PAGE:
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October 03, 2018
How will low sulphur fuel requirements affect ocean shipping costs?
According to a survey conducted by global shipping consultancy Drewry there is considerable unease among global shippers and freight forwarders ahead of the IMO's 2020 global emissions regulations, due to come into force on 1 January 2020.
Particular uncertainty and concern was expressed by respondents in both the survey and follow-up interviews about carriers' methods of low-sulphur fuel cost recovery with more than half of all respondents (56%) stating that they did not consider their service providers' existing approaches as either fair or transparent. Further to this, 4 in every 5 of the respondents stated that they had yet to receive clarity from their providers as to how the widely anticipated future fuel cost increases, set to accompany the 2020 regulatory change, would be met.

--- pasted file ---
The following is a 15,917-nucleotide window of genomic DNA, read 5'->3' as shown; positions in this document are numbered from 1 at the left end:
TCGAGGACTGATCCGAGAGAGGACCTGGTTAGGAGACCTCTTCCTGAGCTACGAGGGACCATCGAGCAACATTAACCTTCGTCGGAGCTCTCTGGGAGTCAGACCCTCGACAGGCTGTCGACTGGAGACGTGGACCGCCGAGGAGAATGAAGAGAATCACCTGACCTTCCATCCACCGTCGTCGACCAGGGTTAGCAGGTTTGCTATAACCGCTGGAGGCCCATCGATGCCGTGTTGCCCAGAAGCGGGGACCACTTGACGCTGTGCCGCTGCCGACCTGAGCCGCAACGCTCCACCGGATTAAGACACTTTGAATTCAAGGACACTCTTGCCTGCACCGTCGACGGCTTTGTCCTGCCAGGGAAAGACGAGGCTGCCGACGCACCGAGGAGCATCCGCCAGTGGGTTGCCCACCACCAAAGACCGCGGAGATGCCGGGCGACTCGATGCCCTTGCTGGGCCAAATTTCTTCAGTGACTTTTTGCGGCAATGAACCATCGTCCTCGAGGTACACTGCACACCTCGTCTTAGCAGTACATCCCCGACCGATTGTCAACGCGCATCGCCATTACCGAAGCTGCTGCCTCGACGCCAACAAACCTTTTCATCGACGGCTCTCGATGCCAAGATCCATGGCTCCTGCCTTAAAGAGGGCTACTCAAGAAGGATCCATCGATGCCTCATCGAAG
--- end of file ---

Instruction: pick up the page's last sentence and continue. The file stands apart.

In Drewry's view, the level of uncertainty today as to the total cost impact is so large that nobody is able to provide a confident forecast of the cost of compliance; the only certainty is that the extra cost will run into billions of dollars globally come 2020.
Based on independent "futures" prices, marine fuel prices per tonne will be 55% higher than current high-sulphur fuels and Drewry considers that the probable "worst case" scenario is that fuel costs (paid by carriers) and fuel surcharges (paid by shippers) in global container shipping will increase by 55-60% in January 2020.
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